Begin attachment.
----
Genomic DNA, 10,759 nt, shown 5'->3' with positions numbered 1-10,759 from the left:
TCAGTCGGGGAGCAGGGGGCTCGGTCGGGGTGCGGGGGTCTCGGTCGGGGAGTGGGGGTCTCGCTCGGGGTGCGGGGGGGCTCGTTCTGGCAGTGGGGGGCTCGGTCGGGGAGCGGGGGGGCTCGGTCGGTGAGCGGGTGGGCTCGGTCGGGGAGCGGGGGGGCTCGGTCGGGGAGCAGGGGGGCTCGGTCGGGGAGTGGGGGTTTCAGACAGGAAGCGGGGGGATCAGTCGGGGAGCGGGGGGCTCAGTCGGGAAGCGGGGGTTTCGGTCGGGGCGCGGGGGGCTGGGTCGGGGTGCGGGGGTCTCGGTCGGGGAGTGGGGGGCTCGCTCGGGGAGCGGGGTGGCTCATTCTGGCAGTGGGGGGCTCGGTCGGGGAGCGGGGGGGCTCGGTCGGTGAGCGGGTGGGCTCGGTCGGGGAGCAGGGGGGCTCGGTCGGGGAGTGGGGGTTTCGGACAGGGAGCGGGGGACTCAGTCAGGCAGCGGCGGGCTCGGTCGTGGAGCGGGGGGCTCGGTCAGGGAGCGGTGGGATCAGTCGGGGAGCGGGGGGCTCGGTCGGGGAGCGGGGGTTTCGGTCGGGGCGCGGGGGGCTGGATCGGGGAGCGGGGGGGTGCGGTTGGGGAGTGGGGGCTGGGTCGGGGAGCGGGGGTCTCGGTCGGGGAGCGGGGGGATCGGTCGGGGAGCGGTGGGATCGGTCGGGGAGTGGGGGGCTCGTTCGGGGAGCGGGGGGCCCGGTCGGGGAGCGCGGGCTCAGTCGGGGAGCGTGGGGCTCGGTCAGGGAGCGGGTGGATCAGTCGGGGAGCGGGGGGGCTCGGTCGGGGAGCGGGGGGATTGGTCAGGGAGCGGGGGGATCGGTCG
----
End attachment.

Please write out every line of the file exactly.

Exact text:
Genomic DNA, 10,759 nt, shown 5'->3' with positions numbered 1-10,759 from the left:
TCAGTCGGGGAGCAGGGGGCTCGGTCGGGGTGCGGGGGTCTCGGTCGGGGAGTGGGGGTCTCGCTCGGGGTGCGGGGGGGCTCGTTCTGGCAGTGGGGGGCTCGGTCGGGGAGCGGGGGGGCTCGGTCGGTGAGCGGGTGGGCTCGGTCGGGGAGCGGGGGGGCTCGGTCGGGGAGCAGGGGGGCTCGGTCGGGGAGTGGGGGTTTCAGACAGGAAGCGGGGGGATCAGTCGGGGAGCGGGGGGCTCAGTCGGGAAGCGGGGGTTTCGGTCGGGGCGCGGGGGGCTGGGTCGGGGTGCGGGGGTCTCGGTCGGGGAGTGGGGGGCTCGCTCGGGGAGCGGGGTGGCTCATTCTGGCAGTGGGGGGCTCGGTCGGGGAGCGGGGGGGCTCGGTCGGTGAGCGGGTGGGCTCGGTCGGGGAGCAGGGGGGCTCGGTCGGGGAGTGGGGGTTTCGGACAGGGAGCGGGGGACTCAGTCAGGCAGCGGCGGGCTCGGTCGTGGAGCGGGGGGCTCGGTCAGGGAGCGGTGGGATCAGTCGGGGAGCGGGGGGCTCGGTCGGGGAGCGGGGGTTTCGGTCGGGGCGCGGGGGGCTGGATCGGGGAGCGGGGGGGTGCGGTTGGGGAGTGGGGGCTGGGTCGGGGAGCGGGGGTCTCGGTCGGGGAGCGGGGGGATCGGTCGGGGAGCGGTGGGATCGGTCGGGGAGTGGGGGGCTCGTTCGGGGAGCGGGGGGCCCGGTCGGGGAGCGCGGGCTCAGTCGGGGAGCGTGGGGCTCGGTCAGGGAGCGGGTGGATCAGTCGGGGAGCGGGGGGGCTCGGTCGGGGAGCGGGGGGATTGGTCAGGGAGCGGGGGGATCGGTCG